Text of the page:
Megakaryocyte number, size, and ploidy were measured by flow cytometry using a previously reported method for multiparameter correlative marrow analysis with a single-argon-ion-laser FACScan analyzer (Becton Dickinson, San Jose, CA).32-34 Cell DNA in aspirated marrow was stained with propidium iodide, and surface membrane receptors were analyzed with antibodies labeled with fluorescein. Megakaryocytes expressing IIb3 integrin (CD41/61) were enumerated in relation to the nucleated erythroid precursors expressing glycophorin A.34 35 Measurements of megakaryocyte diameters were based on the “time-of-flight” principle, ie, time required for a cell in suspension to pass through a focused light beam.36 Aspirated bone marrow (3 mL) obtained from the pelvic bones was collected into 10-mL plastic syringes containing equal volume acid-citrate-dextrose (ACD formula A), 2.5 mmol/L EDTA, and 2.2 μmol/L prostaglandin E1(PGE1; Sigma, St Louis, MO) final concentrations. The marrow was gently pipetted, passed through a 120-mm monofilament nylon filter, and diluted with cold Ca++- and Mg++-free PBS containing 13.6 mmol/L sodium citrate, 2.2 μmol/L PGE1, 1 mmol/L theophylline (Sigma), 3% BSA fraction V (Calbiochem, La Jolla, CA), 11 mmol/L glucose, and adjusted to a pH of 7.3 and an osmolarity of 290 mOsm/L. Megakaryocytes were analyzed in marrow aspirates fractionated with 1.06 density Percoll (Pharmacia Biotech Inc, Piscataway, NJ). The nucleated erythroid marrow cells were analyzed from marrow separated over 1.08 density Percoll (Pharmacia Biotech Inc). Megakaryocytes were selected on the basis of their distinct immunofluorescence at levels above that of control cells labeled with an unrelated MoAb. In each sample, 2000 to 3000 megakaryocytes were analyzed. Each subject had 2 bone marrow studies, ie, either baseline and at day 12, or day 8 and day 18.

Estimates of marrow megakaryocyte mass were used to represent the marrow substrate giving rise to circulating platelets, and were calculated as the product of megakaryocyte numbers and mean megakaryocyte volumes.37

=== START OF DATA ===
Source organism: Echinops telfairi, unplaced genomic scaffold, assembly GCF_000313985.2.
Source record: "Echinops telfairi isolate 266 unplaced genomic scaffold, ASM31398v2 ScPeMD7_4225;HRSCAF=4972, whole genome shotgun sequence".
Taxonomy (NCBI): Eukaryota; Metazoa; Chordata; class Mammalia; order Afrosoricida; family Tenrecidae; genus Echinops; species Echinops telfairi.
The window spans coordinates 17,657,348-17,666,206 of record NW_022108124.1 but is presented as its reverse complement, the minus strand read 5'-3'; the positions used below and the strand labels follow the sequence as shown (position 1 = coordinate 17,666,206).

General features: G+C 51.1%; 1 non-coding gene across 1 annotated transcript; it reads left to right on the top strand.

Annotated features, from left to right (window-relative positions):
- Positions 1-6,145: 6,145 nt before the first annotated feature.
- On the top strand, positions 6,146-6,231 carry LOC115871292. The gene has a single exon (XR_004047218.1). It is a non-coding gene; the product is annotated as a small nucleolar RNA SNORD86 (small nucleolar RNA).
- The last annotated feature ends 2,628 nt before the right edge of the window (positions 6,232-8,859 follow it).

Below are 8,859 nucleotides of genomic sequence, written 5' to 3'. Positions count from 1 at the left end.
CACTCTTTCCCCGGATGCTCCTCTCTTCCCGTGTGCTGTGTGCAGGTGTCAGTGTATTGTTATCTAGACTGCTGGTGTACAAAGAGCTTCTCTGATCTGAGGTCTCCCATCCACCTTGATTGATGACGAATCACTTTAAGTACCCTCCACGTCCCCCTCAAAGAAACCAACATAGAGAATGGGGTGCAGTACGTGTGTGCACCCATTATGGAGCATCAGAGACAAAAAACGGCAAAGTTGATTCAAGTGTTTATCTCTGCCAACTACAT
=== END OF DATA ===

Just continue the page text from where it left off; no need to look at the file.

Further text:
Steady-state platelet mass turnover (platelet concentration multiplied by mean platelet volume and divided by platelet life span and by recovery of injected labeled platelets) was used to estimate the rate at which viable platelet mass was delivered to the peripheral blood.34 37 To measure platelet survival time, autologous platelets were labeled with 111In-oxine using the method described previously.38 Labeling efficiencies averaged 90%, and the labeled platelets functioned normally.20After reinjection, daily blood samples were collected and analyzed for111In-labeled platelet activity to determine the rate at which 111In-labeled platelets were cleared from the circulation. Platelet survival time, ie, the average time in circulation, was then calculated using computer least-squares fitting of the raw data to a gamma-function modeling program.38 The time course of 111In-labeled platelet activity in blood was modeled as:LS(t)=1naj=0(na1)(naj)natλjj!e(nat/λ) Equation 1where Ls(t) is the fraction of remaining111In-platelet activity at time, t, after injection of labeled platelets, and λ is the mean platelet life span.41 The parameter, na, is the number of exponentials in the gamma function, which modulates the variance of λ. The recovery of labeled platelets in the circulation at equilibrium was estimated by extrapolating the survival curve to time zero and estimating the blood volume (70 mL/kg) using the formula: recovery in circulation = total circulating platelet radioactivity/total platelet radioactivity injected.

Nonstationary thrombokinetic model

Peripheral platelet counts and 111In-labeled platelet activity curves were modeled simultaneously using a nonstationary gamma model.39 Modeling was conducted using SAAM II v. 1.1 (SAAM Institute, Seattle, WA). Megakaryocyte proliferation and maturation after stimulation by Mpl ligand were described by a system of nm differential equations as follows:dM1dt=S0+kmpl[C(t)]γnmτmM1 Equation 2 dM2dt=nmτmM1nmτmM2 Equation 3 dMnmdt=nmτmM(nm1)nmτmMnm Equation 4where nm is the number of catenary-linked megakaryocyte compartments (nm = 5), Mi is the mass in the ith megakaryocyte compartment, S0 is the Mpl ligand-independent platelet production rate, C(t) is the serum concentration of Mpl ligand at time t, kmpl is a proportionality constant relating mpl ligand serum concentration to Mpl ligand-dependent rate of thrombopoiesis, γ modulates steepness of the concentration-response curve, and τm is the mean transit time of cells within the megakaryocyte maturation compartments. C(t) was calculated by linear interpolation of the measured serum Mpl ligand concentrations. The initial condition for the ithmegakaryocyte compartment, Mi(0), was calculated as:Mi(0)=(S0+kmpl[C0]γ)τmnm Equation 5where C0 is the serum concentration of Mpl ligand at baseline.